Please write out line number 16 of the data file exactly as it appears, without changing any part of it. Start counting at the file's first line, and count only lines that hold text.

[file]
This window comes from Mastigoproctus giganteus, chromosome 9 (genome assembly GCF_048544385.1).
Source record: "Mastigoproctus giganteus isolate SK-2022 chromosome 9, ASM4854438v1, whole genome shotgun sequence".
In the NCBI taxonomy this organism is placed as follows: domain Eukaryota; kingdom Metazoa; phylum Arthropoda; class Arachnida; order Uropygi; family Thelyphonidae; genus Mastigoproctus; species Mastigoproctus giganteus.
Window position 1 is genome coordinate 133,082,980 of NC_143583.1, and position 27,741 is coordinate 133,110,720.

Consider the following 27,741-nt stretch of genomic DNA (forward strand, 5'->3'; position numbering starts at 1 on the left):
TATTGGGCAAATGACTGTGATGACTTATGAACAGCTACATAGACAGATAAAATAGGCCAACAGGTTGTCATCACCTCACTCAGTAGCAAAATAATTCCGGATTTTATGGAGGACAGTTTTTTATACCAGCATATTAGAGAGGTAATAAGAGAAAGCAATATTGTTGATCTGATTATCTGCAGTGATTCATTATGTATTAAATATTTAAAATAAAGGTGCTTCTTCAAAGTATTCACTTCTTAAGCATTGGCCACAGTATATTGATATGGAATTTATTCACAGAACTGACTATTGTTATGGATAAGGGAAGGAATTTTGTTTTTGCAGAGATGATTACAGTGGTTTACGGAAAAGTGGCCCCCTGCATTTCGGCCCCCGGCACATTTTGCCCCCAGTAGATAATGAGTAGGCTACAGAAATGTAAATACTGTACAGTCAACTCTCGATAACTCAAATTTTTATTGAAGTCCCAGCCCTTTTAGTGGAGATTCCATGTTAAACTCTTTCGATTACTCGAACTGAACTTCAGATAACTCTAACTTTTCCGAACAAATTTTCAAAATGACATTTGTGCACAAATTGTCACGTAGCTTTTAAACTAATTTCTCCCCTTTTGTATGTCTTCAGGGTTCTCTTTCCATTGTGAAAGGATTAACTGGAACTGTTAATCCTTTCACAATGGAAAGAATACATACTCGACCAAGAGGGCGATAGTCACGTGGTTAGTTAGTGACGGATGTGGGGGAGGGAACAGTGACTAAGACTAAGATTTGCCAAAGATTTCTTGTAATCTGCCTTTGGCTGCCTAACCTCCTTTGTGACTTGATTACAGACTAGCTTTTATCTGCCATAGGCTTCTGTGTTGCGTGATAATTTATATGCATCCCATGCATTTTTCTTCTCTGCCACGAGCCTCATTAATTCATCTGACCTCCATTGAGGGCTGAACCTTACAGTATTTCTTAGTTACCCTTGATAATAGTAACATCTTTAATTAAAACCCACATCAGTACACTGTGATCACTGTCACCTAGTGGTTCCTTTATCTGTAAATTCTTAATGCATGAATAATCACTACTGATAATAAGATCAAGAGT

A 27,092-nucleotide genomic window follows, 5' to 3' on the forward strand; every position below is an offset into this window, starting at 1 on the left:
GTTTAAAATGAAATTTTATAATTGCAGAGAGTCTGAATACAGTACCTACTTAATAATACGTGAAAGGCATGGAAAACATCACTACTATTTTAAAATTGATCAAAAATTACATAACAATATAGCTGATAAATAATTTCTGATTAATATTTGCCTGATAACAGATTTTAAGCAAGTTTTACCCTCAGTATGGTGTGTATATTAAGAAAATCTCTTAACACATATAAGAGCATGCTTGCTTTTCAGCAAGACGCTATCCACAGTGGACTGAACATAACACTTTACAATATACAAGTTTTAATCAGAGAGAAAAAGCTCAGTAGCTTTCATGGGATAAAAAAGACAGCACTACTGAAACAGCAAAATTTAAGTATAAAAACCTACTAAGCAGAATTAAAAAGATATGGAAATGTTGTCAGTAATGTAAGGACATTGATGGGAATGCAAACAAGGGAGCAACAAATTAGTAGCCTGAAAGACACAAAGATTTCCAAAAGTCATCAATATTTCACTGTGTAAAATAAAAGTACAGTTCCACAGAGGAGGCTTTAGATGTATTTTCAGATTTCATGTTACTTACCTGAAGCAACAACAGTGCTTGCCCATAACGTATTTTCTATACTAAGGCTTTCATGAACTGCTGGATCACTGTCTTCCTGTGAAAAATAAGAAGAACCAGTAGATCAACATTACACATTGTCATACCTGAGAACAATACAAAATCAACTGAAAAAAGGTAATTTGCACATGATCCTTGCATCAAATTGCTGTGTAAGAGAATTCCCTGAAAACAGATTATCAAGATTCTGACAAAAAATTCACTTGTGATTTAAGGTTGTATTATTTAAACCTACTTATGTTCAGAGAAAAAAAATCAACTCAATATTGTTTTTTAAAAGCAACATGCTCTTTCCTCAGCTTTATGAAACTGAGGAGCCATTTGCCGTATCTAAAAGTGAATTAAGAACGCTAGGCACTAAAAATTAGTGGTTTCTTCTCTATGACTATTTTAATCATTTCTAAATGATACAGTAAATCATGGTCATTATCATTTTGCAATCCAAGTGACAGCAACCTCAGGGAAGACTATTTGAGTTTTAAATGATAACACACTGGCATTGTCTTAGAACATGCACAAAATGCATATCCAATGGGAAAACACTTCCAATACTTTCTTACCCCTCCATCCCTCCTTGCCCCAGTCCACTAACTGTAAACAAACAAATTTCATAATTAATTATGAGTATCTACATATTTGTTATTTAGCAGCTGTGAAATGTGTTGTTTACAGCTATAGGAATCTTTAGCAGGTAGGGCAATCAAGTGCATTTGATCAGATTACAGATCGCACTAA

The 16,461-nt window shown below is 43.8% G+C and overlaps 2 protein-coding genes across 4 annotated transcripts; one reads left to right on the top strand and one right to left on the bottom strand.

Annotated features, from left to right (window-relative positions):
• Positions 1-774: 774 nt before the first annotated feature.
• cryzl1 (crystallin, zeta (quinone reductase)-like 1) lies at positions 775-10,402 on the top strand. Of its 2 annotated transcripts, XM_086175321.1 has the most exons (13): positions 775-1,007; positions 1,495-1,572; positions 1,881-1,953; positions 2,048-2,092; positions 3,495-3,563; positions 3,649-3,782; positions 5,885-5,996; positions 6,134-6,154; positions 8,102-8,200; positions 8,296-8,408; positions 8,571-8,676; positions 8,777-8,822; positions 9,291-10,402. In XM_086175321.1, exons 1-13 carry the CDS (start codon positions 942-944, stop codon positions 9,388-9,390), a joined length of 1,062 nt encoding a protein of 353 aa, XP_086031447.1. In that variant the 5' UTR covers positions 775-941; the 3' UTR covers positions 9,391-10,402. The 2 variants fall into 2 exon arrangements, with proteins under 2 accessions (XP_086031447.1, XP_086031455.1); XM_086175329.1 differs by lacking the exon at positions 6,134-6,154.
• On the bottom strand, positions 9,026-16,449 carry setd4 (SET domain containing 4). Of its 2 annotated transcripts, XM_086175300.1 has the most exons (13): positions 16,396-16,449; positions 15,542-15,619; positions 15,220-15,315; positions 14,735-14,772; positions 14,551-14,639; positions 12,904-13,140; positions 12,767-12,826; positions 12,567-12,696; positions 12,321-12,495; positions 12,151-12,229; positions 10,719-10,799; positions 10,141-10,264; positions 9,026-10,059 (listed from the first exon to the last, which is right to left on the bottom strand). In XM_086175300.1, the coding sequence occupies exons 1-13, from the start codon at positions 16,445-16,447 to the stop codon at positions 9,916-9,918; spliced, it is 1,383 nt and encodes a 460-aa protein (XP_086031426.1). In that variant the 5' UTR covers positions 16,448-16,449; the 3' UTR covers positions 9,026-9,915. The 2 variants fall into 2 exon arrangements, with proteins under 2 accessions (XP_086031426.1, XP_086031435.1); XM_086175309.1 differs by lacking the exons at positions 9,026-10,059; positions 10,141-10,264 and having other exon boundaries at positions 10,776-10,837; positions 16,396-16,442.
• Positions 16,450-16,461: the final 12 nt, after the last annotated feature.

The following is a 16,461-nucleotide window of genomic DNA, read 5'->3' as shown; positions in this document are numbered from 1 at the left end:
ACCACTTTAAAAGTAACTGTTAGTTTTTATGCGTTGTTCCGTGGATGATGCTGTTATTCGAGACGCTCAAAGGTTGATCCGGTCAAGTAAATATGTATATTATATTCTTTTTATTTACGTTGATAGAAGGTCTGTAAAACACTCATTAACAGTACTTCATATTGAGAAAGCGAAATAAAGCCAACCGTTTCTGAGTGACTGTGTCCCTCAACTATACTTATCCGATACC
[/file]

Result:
ACCACTTTAAAAGTAACTGTTAGTTTTTATGCGTTGTTCCGTGGATGATGCTGTTATTCGAGACGCTCAAAGGTTGATCCGGTCAAGTAAATATGTATATTATATTCTTTTTATTTACGTTGATAGAAGGTCTGTAAAACACTCATTAACAGTACTTCATATTGAGAAAGCGAAATAAAGCCAACCGTTTCTGAGTGACTGTGTCCCTCAACTATACTTATCCGATACC